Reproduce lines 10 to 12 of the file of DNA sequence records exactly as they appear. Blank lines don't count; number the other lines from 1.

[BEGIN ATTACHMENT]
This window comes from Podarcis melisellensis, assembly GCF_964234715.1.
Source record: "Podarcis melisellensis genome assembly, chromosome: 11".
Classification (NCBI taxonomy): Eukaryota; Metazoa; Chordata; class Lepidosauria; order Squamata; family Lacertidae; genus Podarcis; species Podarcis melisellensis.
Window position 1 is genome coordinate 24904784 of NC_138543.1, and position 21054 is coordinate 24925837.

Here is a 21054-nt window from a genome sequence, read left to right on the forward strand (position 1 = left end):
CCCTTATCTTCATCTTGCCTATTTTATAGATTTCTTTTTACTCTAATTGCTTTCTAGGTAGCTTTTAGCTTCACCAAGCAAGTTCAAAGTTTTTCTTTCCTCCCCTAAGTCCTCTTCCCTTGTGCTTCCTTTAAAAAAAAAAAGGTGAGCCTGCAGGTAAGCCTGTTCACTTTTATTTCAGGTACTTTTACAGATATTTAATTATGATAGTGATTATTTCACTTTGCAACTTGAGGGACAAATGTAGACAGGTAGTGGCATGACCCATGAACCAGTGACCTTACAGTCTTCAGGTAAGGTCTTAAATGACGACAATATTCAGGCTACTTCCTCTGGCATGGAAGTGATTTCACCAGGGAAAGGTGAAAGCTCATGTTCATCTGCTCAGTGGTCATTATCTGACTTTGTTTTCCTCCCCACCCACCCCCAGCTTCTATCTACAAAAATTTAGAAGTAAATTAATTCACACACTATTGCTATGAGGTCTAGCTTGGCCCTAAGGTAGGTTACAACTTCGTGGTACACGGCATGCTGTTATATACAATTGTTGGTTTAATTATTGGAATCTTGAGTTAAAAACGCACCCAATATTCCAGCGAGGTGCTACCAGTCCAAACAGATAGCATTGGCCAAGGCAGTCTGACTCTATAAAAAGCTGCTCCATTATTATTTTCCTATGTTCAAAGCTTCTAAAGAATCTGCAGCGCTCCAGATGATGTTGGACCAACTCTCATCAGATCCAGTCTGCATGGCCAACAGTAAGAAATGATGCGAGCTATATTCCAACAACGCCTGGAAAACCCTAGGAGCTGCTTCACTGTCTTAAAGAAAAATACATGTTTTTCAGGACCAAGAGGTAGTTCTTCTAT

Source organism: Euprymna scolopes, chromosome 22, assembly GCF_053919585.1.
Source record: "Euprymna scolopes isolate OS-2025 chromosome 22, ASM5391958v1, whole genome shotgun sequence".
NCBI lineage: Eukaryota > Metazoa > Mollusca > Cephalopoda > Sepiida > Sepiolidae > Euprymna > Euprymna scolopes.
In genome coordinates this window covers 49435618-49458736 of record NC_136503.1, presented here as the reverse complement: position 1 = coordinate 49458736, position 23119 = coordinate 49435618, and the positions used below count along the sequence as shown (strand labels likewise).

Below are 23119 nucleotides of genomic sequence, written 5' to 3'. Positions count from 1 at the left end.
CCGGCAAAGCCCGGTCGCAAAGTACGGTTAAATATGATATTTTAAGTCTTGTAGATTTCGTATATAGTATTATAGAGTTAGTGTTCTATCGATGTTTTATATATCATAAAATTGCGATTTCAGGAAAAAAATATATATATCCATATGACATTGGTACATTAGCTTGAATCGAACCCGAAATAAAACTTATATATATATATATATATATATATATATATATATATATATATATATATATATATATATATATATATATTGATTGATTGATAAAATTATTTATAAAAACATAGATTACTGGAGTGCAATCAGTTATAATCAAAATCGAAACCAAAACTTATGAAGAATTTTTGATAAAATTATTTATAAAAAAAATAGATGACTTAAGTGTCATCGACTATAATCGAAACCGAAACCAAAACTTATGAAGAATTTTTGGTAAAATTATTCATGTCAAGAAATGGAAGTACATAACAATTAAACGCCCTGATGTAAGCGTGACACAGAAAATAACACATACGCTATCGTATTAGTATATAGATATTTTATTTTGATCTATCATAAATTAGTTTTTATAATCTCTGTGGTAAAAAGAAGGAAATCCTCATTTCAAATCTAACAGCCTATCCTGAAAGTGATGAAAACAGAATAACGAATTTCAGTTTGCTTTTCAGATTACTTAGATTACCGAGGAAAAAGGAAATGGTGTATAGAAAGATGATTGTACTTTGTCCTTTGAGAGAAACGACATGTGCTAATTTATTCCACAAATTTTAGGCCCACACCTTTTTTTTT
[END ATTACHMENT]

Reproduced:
In genome coordinates this window covers 49435618-49458736 of record NC_136503.1, presented here as the reverse complement: position 1 = coordinate 49458736, position 23119 = coordinate 49435618, and the positions used below count along the sequence as shown (strand labels likewise).

Below are 23119 nucleotides of genomic sequence, written 5' to 3'. Positions count from 1 at the left end.
CCGGCAAAGCCCGGTCGCAAAGTACGGTTAAATATGATATTTTAAGTCTTGTAGATTTCGTATATAGTATTATAGAGTTAGTGTTCTATCGATGTTTTATATATCATAAAATTGCGATTTCAGGAAAAAAATATATATATCCATATGACATTGGTACATTAGCTTGAATCGAACCCGAAATAAAACTTATATATATATATATATATATATATATATATATATATATATATATATATATATATATATATATATATATTGATTGATTGATAAAATTATTTATAAAAACATAGATTACTGGAGTGCAATCAGTTATAATCAAAATCGAAACCAAAACTTATGAAGAATTTTTGATAAAATTATTTATAAAAAAAATAGATGACTTAAGTGTCATCGACTATAATCGAAACCGAAACCAAAACTTATGAAGAATTTTTGGTAAAATTATTCATGTCAAGAAATGGAAGTACATAACAATTAAACGCCCTGATGTAAGCGTGACACAGAAAATAACACATACGCTATCGTATTAGTATATAGATATTTTATTTTGATCTATCATAAATTAGTTTTTATAATCTCTGTGGTAAAAAGAAGGAAATCCTCATTTCAAATCTAACAGCCTATCCTGAAAGTGATGAAAACAGAATAACGAATTTCAGTTTGCTTTTCAGATTACTTAGATTACCGAGGAAAAAGGAAATGGTGTATAGAAAGATGATTGTACTTTGTCCTTTGAGAGAAACGACATGTGCTAATTTATTCCACAAATTTTAGGCCCACACCTTTTTTTTT